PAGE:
Op-Ed: We can’t normalize climate catastrophe. Biden must act 

It’s not normal that children growing up in Detroit and across the United States today will hold summer memories of wildfire smoke, heat alerts and flooded streets.  

It’s not normal for millions of Americans to wonder when they can safely spend an afternoon outside, or take a clean breath.  

It’s not normal for this summer to reach record-breaking temperatures. 

But without urgent action from President Biden — leader of the world’s top producer of the oil and gas driving this crisis — this summer’s blistering temperatures, catastrophic flooding and wildfires will be remembered as just the start of something much worse.  

That’s especially true for communities on the frontlines of fossil fuel pollution, low-income communities and people of color who suffer the worst smogheat and other climate hazards.  

These deadly, unprecedented conditions will only get more supercharged the longer we extract and burn climate-heating fossil fuels. Calling it “our new normal” sets up a dangerous complacency. It also lets President Biden and those in power off the hook.  

This isn’t a moment for defeatism. It’s a moment for empowerment — to demand the climate action necessary to save millions of lives and preserve our planet and its ecosystems.  

That’s why thousands are preparing to take to the streets of New York on Sept. 17 to urge President Biden and other world leaders to phase out production of fossil fuels. 

The march comes ahead of United Nations Secretary General Antonio Guterres’s landmark climate ambition summit, where attending leaders will be expected to commit to no new fossil fuel projects and present their phaseout plans. 

President Biden can and must make this commitment — not just to join the summit’s first leaders in ending the fossil fuel era, but to regain the public trust in handling what he calls “the existential threat to humanity.”  

To be sure, the president has made important strides. The Inflation Reduction Act, his use of the Defense Production Act and a stack of clean-energy investments are boosting domestic manufacturing and deployment of renewable energy. If implemented well, the funds could reduce emissions and drive resilient energy systems.  

But these investments do not erase the devastating harm from the administration’s approvals of a disastrous onslaught of new fossil projects — from dozens of new or expanded gas export terminals along the Gulf Coast to the massive Willow Project in the Arctic.  

Even as Canada burned and a toxic haze descended on the White House, the administration made a deal with Sen. Joe Manchin (D-W.Va.) to fast-track the Mountain Valley Pipeline, which threatens the air and water of Appalachian communities and could contribute nearly 90 million tons of greenhouse gas pollution every year.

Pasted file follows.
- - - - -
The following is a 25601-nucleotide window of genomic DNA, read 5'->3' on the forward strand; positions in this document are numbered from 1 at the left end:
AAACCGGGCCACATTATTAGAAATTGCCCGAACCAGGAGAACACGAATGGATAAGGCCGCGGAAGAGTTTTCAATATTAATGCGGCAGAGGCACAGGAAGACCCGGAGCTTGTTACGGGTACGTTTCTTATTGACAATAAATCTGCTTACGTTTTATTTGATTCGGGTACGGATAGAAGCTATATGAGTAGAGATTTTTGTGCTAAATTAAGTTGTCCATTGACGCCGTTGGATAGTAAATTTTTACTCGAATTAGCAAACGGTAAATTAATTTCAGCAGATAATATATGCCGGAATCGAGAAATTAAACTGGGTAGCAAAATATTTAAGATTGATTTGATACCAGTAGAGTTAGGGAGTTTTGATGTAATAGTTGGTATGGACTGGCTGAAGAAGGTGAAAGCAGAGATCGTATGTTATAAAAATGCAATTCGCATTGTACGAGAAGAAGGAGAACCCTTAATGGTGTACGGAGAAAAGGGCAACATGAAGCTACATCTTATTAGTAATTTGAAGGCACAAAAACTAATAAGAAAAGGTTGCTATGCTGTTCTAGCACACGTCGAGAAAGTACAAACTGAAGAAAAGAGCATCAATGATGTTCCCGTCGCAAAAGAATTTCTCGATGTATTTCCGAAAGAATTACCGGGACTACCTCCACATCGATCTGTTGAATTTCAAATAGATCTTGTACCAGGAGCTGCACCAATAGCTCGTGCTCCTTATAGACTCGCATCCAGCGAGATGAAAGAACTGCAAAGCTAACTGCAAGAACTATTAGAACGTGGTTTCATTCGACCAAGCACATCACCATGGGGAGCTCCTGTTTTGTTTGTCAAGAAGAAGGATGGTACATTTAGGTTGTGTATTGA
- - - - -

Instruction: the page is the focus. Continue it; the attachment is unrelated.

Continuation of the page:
As long as the United States continues to extract dirty oil and gas and export it abroad, environmental justice communities at home will continue to suffer pollution and the planet will continue to burn.  

But none of this is inevitable. President Biden has more power than anyone on Earth to confront the climate threat facing us all and signal to world leaders that the fossil fuel era is ending. Here’s what he can do: 

  • Start by officially declaring a national climate emergency to speed the end of fossil fuels by using his ordinary executive powers and emergency executive powers
  • Halt approvals of new fossil fuel infrastructure projects, starting with the several proposed fossil gas and crude oil export terminals on the Gulf Coast where communities have become sacrifice zones.  
  • Phase out the production of oil, gas, and coal on our public lands and waters and revoke permits for the Willow Project and Alaska LNG, a massive liquefied gas export facility 10 times more climate-polluting than Willow. 
  • Use the National Emergencies Act to stop the flow of hundreds of billions of taxpayer and private dollars funding coal, oil and gas projects abroad. 
  • Direct the Federal Emergency Management Agency to stop its harmful practices of building back fossil fuel status quo and instead invest disaster funds in renewable, resilient energy. 

Fossil fuels are driving this crisis. And normalizing the climate catastrophe we’re experiencing is exactly what the oil and gas industry wants so it can keep making record profits at the expense of our planet.  

There’s still time to rewrite our future and avoid the worst of climate catastrophe, but we need President Biden to move with urgency, courage and purpose. Nothing else will do. 

Rashida Tlaib represents Michigan’s 12th District. Jean Su is energy justice director at the Center for Biological Diversity and co-author of “The Climate President’s Emergency Powers” and “The Climate President’s Action Plan: Legal Authorities.”  

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